Senate Republicans reject domestic terror bill, blocking gun control debate
Democrats had hoped to get measure through after Buffalo and Texas mass shootings, as basis for negotiations on legislation targeting hate crimes and access to firearms
WASHINGTON (AP) — Democrats’ first attempt at responding to the back-to-back mass shootings in Buffalo and Uvalde, Texas, failed in the Senate Thursday as Republicans blocked a domestic terrorism bill that would have opened debate on difficult questions surrounding hate crimes and gun safety.
Senate Majority Leader Chuck Schumer, D-NY, tried to nudge Republicans into taking up a domestic terrorism bill that had cleared the House quickly last week after mass shootings at a grocery store in Buffalo, New York, and a church in Southern California targeting people of color. He said it could become the basis for negotiation.
But the vote failed along party lines, raising fresh doubts about the possibility of robust debate, let alone eventual compromise, on gun safety measures. The final vote was 47-47, short of the 60 needed to take up the bill. All Republicans voted against it.
“None of us are under any illusions this will be easy,” Schumer said ahead of the vote.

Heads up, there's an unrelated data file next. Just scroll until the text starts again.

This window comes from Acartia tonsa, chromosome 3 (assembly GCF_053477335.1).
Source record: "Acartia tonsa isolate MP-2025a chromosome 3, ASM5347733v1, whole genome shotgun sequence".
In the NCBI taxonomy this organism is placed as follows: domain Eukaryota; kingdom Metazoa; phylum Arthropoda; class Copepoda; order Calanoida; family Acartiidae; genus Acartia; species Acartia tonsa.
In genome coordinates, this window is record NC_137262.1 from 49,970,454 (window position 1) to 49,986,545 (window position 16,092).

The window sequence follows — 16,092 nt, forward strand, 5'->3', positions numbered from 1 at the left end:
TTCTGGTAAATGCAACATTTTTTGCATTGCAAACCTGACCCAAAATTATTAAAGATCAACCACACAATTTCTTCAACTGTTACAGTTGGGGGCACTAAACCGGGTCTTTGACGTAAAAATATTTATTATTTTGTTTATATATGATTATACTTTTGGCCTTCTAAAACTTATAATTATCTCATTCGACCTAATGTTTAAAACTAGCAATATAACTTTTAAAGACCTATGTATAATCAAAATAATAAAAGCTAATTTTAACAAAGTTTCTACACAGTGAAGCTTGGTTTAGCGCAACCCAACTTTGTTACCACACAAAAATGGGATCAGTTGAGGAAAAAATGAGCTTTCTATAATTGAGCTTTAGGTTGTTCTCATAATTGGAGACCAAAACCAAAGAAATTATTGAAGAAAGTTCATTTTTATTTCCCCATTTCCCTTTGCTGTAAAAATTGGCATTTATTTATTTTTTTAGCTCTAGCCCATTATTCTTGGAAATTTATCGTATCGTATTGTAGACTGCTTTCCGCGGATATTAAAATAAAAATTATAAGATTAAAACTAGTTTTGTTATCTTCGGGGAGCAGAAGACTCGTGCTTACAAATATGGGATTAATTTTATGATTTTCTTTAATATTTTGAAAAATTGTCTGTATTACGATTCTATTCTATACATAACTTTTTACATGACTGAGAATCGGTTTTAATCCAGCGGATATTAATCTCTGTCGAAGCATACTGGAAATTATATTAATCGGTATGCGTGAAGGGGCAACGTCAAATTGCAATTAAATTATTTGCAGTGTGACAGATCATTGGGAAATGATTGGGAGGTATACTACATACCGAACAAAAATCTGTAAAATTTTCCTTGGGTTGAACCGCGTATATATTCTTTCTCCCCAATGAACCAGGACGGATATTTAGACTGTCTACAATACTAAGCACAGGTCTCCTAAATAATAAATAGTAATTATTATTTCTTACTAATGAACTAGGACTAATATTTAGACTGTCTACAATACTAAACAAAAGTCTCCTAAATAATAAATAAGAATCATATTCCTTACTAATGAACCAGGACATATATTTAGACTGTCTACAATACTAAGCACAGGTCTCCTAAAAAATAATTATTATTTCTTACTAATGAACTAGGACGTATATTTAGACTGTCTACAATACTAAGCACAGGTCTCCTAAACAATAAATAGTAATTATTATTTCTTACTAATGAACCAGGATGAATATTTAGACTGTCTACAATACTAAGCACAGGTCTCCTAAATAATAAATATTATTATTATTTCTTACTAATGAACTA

Rejection of the bill, just two days after the mass shooting at Texas elementary school that killed 19 children and two teachers, brought into sharp relief Congress’ persistent failure to pass legislation to curb the nation’s epidemic of gun violence.
Schumer said he will give bipartisan negotiations in the Senate about two weeks, while Congress is away for a break, to try to forge a compromise bill that could pass the 50-50 Senate, where 60 votes will be needed to overcome a filibuster.
A small, bipartisan group of senators who have for years sought to negotiate legislation on guns met Thursday afternoon for the second time searching for any compromise that could win approval in Congress.
They narrowed to three topics — background checks for guns purchased online or at gun shows, red-flag laws designed to keep guns away from those who could harm themselves or others, and programs to bolster security at schools and other buildings.
“We have a range of options that we’re going to work on,” said Sen. Chris Murphy, D-Conn., who is leading the negotiations. They broke into groups and will report next week.
Murphy has been working to push gun legislation since the 2012 attack at Sandy Hook Elementary School in Newtown, Connecticut, that killed 20 children and six educators. He was joined Thursday by Sen. Susan Collins, R-Maine, Sen. Joe Manchin, D-W.Va., Sen. Pat Toomey, R-Pa., and others. Collins, a veteran of bipartisan talks, called the meeting “constructive.”
What is clear, however, is that providing funding for local gun safety efforts may be more politically viable than devising new federal policies.
GOP Sen. Lindsey Graham of South Carolina exited the meeting saying there is no appetite for a federal red flag law or a so-called yellow flag law — which permits temporary firearm confiscation from people in danger of hurting themselves or others, if a medical practitioner signs off.
But Graham said there could be interest in providing money to the states that already have red flag laws or that want to develop them. Sen. Richard Blumenthal, D-Conn., who circulated a draft at the meeting, will work with Graham on a potential compromise.